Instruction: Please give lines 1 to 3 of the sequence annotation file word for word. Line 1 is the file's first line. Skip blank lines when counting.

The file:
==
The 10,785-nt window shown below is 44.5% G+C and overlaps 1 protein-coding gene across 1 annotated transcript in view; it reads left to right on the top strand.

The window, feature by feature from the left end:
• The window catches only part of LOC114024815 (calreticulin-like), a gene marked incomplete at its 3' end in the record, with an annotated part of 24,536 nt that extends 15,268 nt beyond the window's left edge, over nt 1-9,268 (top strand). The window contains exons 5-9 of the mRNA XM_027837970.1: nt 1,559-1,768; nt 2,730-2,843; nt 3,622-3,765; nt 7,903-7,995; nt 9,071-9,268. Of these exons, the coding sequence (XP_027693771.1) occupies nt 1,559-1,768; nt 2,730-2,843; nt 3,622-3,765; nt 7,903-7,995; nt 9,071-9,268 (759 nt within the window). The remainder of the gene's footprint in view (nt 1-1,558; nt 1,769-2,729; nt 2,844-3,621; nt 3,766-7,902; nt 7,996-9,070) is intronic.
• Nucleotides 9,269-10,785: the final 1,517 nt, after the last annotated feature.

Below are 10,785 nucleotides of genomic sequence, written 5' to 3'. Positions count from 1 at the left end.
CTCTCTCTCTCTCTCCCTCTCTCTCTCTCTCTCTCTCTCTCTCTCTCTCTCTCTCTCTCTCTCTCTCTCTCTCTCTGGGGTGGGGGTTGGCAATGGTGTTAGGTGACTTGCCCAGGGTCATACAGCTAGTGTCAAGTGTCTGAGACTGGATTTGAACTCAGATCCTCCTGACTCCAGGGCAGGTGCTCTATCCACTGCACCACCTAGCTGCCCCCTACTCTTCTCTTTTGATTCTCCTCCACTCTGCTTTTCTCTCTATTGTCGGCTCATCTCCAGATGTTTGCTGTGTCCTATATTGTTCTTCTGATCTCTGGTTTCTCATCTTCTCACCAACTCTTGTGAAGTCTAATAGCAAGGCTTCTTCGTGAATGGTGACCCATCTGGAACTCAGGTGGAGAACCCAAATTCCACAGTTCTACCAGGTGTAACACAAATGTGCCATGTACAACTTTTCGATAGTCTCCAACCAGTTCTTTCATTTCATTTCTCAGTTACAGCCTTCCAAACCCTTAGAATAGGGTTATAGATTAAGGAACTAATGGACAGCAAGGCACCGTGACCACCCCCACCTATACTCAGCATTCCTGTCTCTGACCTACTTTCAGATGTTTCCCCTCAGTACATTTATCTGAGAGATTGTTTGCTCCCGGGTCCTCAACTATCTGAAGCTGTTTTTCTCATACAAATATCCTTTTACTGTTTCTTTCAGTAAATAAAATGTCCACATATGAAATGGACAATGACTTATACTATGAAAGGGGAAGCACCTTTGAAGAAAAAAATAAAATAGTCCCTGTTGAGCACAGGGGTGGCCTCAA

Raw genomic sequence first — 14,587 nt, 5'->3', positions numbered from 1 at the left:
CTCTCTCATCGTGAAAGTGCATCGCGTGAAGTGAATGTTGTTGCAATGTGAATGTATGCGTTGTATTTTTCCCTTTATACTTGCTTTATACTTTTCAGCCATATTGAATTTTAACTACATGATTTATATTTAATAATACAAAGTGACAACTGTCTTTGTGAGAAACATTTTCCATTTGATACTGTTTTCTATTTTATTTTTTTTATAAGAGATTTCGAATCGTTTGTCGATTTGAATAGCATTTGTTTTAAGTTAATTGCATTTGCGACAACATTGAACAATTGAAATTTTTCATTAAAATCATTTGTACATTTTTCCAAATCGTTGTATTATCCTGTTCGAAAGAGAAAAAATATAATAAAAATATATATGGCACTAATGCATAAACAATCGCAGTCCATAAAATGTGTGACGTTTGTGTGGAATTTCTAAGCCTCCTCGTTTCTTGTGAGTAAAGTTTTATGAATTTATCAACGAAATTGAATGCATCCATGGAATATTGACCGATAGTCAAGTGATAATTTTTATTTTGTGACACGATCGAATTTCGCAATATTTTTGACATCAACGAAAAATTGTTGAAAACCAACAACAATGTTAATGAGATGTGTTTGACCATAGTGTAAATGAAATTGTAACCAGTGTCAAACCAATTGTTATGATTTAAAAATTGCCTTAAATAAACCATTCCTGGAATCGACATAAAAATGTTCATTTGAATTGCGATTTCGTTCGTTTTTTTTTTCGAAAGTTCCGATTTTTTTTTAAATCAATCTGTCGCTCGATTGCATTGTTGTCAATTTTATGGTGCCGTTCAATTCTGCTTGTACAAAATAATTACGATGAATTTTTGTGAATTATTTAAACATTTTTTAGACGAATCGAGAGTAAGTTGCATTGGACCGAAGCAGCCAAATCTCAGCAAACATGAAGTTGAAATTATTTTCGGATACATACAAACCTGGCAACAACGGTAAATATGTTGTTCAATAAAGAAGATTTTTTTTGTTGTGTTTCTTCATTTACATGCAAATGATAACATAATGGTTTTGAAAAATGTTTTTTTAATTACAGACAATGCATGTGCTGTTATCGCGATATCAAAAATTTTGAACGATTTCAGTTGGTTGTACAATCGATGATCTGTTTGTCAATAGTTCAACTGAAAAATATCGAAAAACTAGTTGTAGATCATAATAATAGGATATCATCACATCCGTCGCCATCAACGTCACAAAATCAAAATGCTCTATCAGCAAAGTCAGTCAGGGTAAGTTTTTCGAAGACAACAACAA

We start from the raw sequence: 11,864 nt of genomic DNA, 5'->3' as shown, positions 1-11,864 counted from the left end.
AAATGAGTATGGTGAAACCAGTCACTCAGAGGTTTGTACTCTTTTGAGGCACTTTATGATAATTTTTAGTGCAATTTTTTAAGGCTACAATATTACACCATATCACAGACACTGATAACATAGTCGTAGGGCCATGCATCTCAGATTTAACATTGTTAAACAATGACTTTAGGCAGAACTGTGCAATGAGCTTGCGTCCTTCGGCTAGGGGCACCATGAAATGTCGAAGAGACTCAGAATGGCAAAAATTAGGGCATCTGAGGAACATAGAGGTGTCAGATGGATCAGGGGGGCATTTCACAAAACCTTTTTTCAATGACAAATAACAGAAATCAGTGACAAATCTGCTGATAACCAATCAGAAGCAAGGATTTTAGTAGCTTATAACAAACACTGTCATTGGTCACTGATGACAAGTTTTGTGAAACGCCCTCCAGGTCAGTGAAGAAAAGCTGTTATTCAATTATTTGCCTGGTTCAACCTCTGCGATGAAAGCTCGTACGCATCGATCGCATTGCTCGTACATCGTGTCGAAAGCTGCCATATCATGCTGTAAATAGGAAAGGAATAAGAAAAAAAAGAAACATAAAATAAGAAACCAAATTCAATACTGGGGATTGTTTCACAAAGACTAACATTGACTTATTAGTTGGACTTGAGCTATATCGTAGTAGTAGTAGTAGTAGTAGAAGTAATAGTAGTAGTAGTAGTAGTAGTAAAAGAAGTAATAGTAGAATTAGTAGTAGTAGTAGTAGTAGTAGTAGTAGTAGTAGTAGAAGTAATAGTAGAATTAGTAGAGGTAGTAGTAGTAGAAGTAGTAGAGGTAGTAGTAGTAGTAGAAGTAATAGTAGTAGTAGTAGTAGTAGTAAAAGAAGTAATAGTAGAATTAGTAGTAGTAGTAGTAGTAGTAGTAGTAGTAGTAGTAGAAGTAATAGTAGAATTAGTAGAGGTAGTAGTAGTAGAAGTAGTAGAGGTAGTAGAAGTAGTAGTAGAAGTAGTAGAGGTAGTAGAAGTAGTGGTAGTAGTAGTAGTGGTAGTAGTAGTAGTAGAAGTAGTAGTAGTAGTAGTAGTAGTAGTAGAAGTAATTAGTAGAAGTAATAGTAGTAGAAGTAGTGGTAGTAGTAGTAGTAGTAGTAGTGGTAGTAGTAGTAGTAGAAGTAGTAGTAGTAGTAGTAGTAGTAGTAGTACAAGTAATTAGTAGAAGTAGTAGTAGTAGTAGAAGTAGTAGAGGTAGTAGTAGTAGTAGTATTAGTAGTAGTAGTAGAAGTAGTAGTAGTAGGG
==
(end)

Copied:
The 10,785-nt window shown below is 44.5% G+C and overlaps 1 protein-coding gene across 1 annotated transcript in view; it reads left to right on the top strand.

The window, feature by feature from the left end:
• The window catches only part of LOC114024815 (calreticulin-like), a gene marked incomplete at its 3' end in the record, with an annotated part of 24,536 nt that extends 15,268 nt beyond the window's left edge, over nt 1-9,268 (top strand). The window contains exons 5-9 of the mRNA XM_027837970.1: nt 1,559-1,768; nt 2,730-2,843; nt 3,622-3,765; nt 7,903-7,995; nt 9,071-9,268. Of these exons, the coding sequence (XP_027693771.1) occupies nt 1,559-1,768; nt 2,730-2,843; nt 3,622-3,765; nt 7,903-7,995; nt 9,071-9,268 (759 nt within the window). The remainder of the gene's footprint in view (nt 1-1,558; nt 1,769-2,729; nt 2,844-3,621; nt 3,766-7,902; nt 7,996-9,070) is intronic.